Reading the weather from inside a seashell

September 29, 2015, Geological Society of America
Figure 5 from A. Roark et al. (A) Orientation of the sampling transects through specimen MID2 for stable isotopes (outer image; sample billet) and trace elements (inset image; thin section). (B) The resulting isotopic and trace-element data for specimen MID2. Credit: A. Roark et al. and GSA Bulletin

Does assembling a mega-continent necessarily lead to a mega-monsoon? Can you tell by looking at seashells?

This study by Andy Roark and colleagues tested predictions that the supercontinent Pangea underwent strong monsoons, or massive seasonal changes in , during times of high sea level (i.e., interglacial) by analyzing the chemistry of fossil brachiopod shells. The shells were deposited in a in present-day West Virginia and Ohio in the latest Pennsylvanian (~300 million years ago).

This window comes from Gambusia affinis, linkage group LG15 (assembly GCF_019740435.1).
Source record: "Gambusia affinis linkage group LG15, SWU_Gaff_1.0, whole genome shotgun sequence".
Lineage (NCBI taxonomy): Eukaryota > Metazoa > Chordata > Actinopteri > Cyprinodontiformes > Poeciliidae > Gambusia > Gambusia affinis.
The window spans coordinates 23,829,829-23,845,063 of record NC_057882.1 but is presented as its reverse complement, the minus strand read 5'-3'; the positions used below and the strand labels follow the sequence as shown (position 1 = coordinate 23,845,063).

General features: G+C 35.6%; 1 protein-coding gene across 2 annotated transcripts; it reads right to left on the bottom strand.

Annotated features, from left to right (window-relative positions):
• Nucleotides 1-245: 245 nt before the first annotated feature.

By carefully micro-sampling each shell along its direction of growth and analyzing for stable carbon and and trace elements, the team reconstructed a record of seasonal variation during the lifetimes of the organisms. The data showed that the region experienced minimal seasonal variation in temperature and rainfall; in other words, at most a very weak monsoon.

These results may help resolve a paleoclimate debate about the relationship between monsoonality and sea level and provide a glimpse of changing seasons on an ancient mega-continent.

Explore further: Study shows Lake Mega-Chad dried up far more quickly than thought

More information: Low seasonality in central equatorial Pangea during a late Carboniferous highstand based on high-resolution isotopic records of brachiopod shells A. Roark et al., This article is online at

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